Friday, January 2, 2009

Good going. Don't ease up.

This could be said about a number of the trouble spots in the world right now, but in particular it applies to this announcement by the Government of Sri Lanka stating that the Army has taken Kilinochchi, the LTTE "capital".

This is the best campaign in years that the Sri Lankan Army has run, and is making slow but steady progress toward victory, but remember...

The summer campaign of 1996 captured the city, only to lose it again during the LTTE counteroffensive of 1998.

This is no time to ease up. Finish the fighting part of the job, then look to reconstruction and popular reconciliation. Done right, there will be no need to have to do this again one day.


Kapilan said...

The main reason that the war has dragged on for so long is that the Sri Lankan government is unwilling to give any rights to the minority groups. They want to eliminate it and create a pure Sinhala-Buddhist country. They believe that Buddha gave them the island to preserve Buddhism. They see the minorities as an impediment to their holy mission. Until the Sinhala masses get rid of their "chosen people with a holy mission" myth, this war is going to drag on.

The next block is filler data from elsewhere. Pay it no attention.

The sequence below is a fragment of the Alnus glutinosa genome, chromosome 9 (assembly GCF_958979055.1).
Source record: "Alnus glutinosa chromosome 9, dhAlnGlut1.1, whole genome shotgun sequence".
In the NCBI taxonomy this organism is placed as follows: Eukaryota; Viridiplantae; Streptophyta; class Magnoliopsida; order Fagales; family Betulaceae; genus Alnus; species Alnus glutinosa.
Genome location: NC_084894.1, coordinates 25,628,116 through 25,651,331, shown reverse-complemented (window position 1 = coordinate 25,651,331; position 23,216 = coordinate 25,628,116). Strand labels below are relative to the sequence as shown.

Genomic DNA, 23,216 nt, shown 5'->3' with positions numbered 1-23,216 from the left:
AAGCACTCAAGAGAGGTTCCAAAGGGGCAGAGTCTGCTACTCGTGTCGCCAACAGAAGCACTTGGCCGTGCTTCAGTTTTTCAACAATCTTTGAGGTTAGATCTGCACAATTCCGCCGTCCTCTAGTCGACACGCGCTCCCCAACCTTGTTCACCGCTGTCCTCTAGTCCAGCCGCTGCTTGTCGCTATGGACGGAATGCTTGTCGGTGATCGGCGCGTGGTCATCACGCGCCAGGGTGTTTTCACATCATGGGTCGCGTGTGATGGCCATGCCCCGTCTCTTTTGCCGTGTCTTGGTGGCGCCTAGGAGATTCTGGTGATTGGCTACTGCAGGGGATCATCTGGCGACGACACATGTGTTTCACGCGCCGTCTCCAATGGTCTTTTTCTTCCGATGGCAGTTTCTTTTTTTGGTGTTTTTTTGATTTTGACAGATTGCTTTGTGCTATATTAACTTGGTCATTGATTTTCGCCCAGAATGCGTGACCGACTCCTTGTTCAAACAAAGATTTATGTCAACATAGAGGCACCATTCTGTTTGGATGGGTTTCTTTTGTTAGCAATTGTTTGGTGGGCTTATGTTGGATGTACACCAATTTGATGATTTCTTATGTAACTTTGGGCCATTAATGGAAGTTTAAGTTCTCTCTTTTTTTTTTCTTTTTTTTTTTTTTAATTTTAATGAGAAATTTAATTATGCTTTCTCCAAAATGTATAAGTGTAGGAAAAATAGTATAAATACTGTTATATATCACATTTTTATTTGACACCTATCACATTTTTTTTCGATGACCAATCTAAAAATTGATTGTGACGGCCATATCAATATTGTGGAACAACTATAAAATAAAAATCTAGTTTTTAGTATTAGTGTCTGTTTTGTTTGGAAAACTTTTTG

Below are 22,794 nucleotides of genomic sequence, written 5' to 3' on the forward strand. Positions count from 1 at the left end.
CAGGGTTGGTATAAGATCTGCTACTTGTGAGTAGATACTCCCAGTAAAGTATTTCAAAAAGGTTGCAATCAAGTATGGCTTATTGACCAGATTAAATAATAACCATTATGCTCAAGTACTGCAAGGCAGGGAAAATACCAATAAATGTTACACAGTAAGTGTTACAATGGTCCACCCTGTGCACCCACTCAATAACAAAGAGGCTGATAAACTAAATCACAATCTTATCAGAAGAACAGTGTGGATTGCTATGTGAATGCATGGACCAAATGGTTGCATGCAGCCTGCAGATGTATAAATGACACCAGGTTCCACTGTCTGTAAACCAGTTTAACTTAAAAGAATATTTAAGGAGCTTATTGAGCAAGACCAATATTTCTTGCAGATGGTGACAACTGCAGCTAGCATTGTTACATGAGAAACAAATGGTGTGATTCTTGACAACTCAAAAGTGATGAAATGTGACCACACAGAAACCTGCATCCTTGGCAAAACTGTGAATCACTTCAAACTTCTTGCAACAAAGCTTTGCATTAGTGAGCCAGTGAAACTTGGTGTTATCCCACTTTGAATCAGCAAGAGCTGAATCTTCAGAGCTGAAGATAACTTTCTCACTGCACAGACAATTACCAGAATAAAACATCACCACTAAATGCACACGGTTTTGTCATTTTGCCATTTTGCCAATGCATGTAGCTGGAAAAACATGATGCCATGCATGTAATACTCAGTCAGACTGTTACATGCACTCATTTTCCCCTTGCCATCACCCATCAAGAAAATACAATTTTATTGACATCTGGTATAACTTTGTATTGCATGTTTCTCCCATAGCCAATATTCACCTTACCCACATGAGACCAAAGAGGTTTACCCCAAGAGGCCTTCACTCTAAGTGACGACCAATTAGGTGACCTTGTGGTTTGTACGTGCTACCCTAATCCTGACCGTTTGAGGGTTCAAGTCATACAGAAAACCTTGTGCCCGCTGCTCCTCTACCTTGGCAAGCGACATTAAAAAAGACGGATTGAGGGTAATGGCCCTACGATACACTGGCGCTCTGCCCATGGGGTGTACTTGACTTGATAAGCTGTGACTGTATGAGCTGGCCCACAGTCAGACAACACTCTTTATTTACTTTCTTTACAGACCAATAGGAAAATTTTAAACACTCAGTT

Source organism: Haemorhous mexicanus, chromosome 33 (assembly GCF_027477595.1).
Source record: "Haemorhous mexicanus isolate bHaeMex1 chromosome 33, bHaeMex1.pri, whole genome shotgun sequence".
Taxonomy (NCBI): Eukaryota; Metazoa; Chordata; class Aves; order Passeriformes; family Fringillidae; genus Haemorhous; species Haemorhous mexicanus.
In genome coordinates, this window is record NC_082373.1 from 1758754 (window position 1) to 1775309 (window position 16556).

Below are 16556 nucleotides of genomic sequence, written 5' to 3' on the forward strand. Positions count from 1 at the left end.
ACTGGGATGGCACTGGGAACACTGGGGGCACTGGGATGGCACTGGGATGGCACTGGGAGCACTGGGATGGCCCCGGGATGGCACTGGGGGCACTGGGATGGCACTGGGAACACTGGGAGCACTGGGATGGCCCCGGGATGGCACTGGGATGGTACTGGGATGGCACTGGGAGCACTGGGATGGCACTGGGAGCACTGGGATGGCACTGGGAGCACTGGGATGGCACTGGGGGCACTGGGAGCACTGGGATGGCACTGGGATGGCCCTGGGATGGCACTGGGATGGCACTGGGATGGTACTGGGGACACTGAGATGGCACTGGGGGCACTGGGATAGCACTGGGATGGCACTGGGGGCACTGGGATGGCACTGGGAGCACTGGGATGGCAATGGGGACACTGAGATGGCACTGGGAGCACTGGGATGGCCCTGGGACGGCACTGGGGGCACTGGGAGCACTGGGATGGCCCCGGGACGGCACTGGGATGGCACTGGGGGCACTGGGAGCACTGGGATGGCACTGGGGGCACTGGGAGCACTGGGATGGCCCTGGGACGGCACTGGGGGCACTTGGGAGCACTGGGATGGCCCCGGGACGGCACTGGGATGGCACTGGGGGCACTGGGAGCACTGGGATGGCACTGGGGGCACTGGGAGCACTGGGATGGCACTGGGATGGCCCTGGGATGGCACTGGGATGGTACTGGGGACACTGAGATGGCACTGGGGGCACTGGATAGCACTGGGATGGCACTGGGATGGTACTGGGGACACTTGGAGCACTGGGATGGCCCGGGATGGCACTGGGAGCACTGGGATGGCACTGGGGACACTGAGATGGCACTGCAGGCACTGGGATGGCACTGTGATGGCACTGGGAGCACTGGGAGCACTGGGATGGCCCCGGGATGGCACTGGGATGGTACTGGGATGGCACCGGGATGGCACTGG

L.Douglas Garrett said...

"The main reason..." -- well, I'd say that issue was at the forefront of how the war(s) started. I have reason to believe that the picture is a bit different now (~last 5 years) than it was in the late 1970's~mid 1980's time.

I would be interested in seeing any documents of the Government of Sri Lanka *today* taking such a policy position.

The opinion of the masses may well still be burdened by that belief. There are always major issues with minority rights in countries with over 80% mono-ethnic / mono-cultural majorities.

The test, if you will, is what standard of civil rights is granted to the "European" and "Moor" minorities, as well as to Christian and Moslem adherents, and see if those: (1) live up to the expected standards of a modern liberal democratic society; and (2) same rights have been granted to the "Tamil" minority (both parts).

It will also be telling to see what happens when the bulk of the Sri Lankan Tamil population is no longer living behind an LTTE curtain.

personal note@Kapilan

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